The title of this article is actually the punch line of a well-worn Jewish joke. A man gets a message from a family member with those words… “Start worrying: details to follow.” If not the quintessential statement on the Jewish condition, it’s way up there.
We are all, of course, preoccupied and justifiably worried about what is going on in Israel right now. Details are flying at us from all directions, and they more than justify the worry. Many of us, myself included, have family who are very much in harm’s way. Two of my sister’s daughters and their families live on a moshav near Yavneh, and air raid sirens are going off constantly. Day camp programs have been cancelled, parents can’t go to work, daily routines are all out of kilter, and life is very far from normal. My sister and brother-in-law live in Rehovot, which has had its own share of air raid sirens (which I remember all-too-well from the first Gulf War in 1991), and their sons live in Tel Aviv… also a frequent target now. And that’s not including family in Jerusalem, as well as friends and congregants who are visiting.
The fact of the matter is that, even without relatives and friends who are in the line of fire, there’s more than enough to be deeply worried about. This struggle between Israel and Hamas is not going to be solved by either missiles or air attacks, and the only thing that is for sure is that, no matter how it ultimately resolves, Israel will be condemned for defending itself. We have all been here before. We’ve danced this dance, and it’s never a pleasant experience.
But because life rarely affords us the opportunity to worry about just one thing at a time, my wife and I have spent the early part of this week worrying about our daughter and son-in-law who are in Okinawa, where he serves as a Navy chaplain. Even in this week that has been so saturated with news from the Middle East, there have been numerous stories about the super-typhoon that hit Okinawa and is now on its way north to mainland Japan. Torrential rain, the kind of sustained downpours that create major flooding, were accompanied by sustained winds well over 100 mph, with gusts into the 150’s and 160’s.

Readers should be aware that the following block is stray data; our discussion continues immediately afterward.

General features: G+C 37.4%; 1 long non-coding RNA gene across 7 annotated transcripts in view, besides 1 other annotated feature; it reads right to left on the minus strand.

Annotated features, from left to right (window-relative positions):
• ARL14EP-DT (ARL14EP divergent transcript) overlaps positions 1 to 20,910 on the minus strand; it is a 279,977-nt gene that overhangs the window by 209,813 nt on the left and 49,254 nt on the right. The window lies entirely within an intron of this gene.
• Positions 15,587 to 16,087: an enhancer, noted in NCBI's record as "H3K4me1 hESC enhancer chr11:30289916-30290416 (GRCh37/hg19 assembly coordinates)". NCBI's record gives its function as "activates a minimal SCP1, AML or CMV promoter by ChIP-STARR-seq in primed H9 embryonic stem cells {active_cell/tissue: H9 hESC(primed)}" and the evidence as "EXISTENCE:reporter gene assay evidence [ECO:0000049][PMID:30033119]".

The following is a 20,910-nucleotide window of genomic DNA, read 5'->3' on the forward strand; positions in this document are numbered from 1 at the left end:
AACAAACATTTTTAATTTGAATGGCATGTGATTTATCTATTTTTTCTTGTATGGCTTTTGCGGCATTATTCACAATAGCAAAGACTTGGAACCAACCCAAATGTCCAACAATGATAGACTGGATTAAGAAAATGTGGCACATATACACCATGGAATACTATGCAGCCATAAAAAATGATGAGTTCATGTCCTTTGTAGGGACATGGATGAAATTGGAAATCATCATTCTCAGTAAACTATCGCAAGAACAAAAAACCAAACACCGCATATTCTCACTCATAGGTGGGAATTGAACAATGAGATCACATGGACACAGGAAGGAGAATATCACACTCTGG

All of this would be well within the “start worrying, details to follow” parameters, more than enough to justify concern for our daughter and son-in-law who are very far from home, facing an epic storm. The additional wrinkle is that our daughter is just beginning the 36th week of her first pregnancy. That’s an interesting detail, isn’t it?
Interestingly, the hospital in Okinawa, which is an American military facility staffed by American doctors and nurses, has a rule that once you’re past the thirty-six week mark in a pregnancy, if there’s a typhoon that is imminently approaching, you have to report to the hospital and essentially camp out there until the storm passes. It seems that the dramatic changes in barometric pressure caused by typhoons have a nasty habit of inducing labor in late-pregnancy women, and the hospital doesn’t want to take the chance of a woman going into labor and being unable to reach the hospital. That sounds prudent to me, but I can’t imagine that being in your ninth month and then told to come to the hospital with a sleeping bag so that you can essentially camp out until the storm passes, just in case, is any too much fun.
Our daughter was just a day or two before her 36th week; she was spared the camping experience. She and our son-in-law weathered the storm in their apartment, without any damage to them or to their property. The housing for officers on this base in Okinawa is built to withstand earthquakes (there was a big one in Okinawa earlier this year), and all kinds of natural and unnatural disasters. It’s more like a bunker than an apartment house, but it’s a nice bunker, I must admit. We were as worried about their cars, which are small and very light, as we were about them; well, not quite as worried, but worried nonetheless. As it happened, no trees fell on their cars, and the cars themselves did not blow away. But the island itself sustained a great deal of damage.
My wife and I are all set to leave for Okinawa in two weeks, hopefully to greet our new grandchild. The threat posed by the typhoon was real, but it passed. The story could have turned out far worse than it did … but it didn’t. We are, to say the least, two very relieved parents.
I wish that I had any kind of feeling that the threat posed by the current war between Israel and Hamas would turn out better than I can imagine. I’m still actively worrying about that, and the details that come on a daily basis only intensify my concerns.
Rabbi Gerald C. Skolnik is the spiritual leader of the Forest Hills Jewish Center.